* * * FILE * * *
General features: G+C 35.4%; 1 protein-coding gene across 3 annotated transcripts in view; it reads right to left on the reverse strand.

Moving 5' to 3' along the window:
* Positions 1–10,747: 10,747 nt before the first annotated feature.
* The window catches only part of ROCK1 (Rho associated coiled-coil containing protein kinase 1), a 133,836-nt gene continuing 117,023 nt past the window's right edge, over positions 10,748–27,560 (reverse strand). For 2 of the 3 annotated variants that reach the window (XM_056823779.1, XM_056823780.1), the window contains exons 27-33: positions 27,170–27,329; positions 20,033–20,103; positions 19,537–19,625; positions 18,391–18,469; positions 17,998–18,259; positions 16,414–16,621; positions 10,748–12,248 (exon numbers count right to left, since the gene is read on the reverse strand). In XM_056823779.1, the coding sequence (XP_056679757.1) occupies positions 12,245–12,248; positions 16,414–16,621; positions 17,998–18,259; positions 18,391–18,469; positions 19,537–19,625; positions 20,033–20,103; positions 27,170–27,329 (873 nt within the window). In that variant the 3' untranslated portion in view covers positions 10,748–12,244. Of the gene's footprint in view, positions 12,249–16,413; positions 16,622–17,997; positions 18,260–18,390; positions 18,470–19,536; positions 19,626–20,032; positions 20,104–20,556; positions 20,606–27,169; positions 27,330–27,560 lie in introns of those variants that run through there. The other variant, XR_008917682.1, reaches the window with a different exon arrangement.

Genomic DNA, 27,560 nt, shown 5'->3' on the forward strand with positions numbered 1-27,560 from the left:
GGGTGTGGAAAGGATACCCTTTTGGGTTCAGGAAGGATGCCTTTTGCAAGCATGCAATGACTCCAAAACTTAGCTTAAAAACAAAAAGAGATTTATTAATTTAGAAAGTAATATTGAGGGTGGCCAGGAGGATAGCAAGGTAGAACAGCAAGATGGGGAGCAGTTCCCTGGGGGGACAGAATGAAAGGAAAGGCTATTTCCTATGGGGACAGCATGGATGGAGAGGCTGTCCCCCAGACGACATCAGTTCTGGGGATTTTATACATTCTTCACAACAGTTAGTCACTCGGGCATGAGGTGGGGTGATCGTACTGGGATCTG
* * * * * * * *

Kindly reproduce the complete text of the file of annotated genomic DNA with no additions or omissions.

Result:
General features: G+C 35.4%; 1 protein-coding gene across 3 annotated transcripts in view; it reads right to left on the reverse strand.

Moving 5' to 3' along the window:
* Positions 1–10,747: 10,747 nt before the first annotated feature.
* The window catches only part of ROCK1 (Rho associated coiled-coil containing protein kinase 1), a 133,836-nt gene continuing 117,023 nt past the window's right edge, over positions 10,748–27,560 (reverse strand). For 2 of the 3 annotated variants that reach the window (XM_056823779.1, XM_056823780.1), the window contains exons 27-33: positions 27,170–27,329; positions 20,033–20,103; positions 19,537–19,625; positions 18,391–18,469; positions 17,998–18,259; positions 16,414–16,621; positions 10,748–12,248 (exon numbers count right to left, since the gene is read on the reverse strand). In XM_056823779.1, the coding sequence (XP_056679757.1) occupies positions 12,245–12,248; positions 16,414–16,621; positions 17,998–18,259; positions 18,391–18,469; positions 19,537–19,625; positions 20,033–20,103; positions 27,170–27,329 (873 nt within the window). In that variant the 3' untranslated portion in view covers positions 10,748–12,244. Of the gene's footprint in view, positions 12,249–16,413; positions 16,622–17,997; positions 18,260–18,390; positions 18,470–19,536; positions 19,626–20,032; positions 20,104–20,556; positions 20,606–27,169; positions 27,330–27,560 lie in introns of those variants that run through there. The other variant, XR_008917682.1, reaches the window with a different exon arrangement.

Genomic DNA, 27,560 nt, shown 5'->3' on the forward strand with positions numbered 1-27,560 from the left:
GGGTGTGGAAAGGATACCCTTTTGGGTTCAGGAAGGATGCCTTTTGCAAGCATGCAATGACTCCAAAACTTAGCTTAAAAACAAAAAGAGATTTATTAATTTAGAAAGTAATATTGAGGGTGGCCAGGAGGATAGCAAGGTAGAACAGCAAGATGGGGAGCAGTTCCCTGGGGGGACAGAATGAAAGGAAAGGCTATTTCCTATGGGGACAGCATGGATGGAGAGGCTGTCCCCCAGACGACATCAGTTCTGGGGATTTTATACATTCTTCACAACAGTTAGTCACTCGGGCATGAGGTGGGGTGATCGTACTGGGATCTG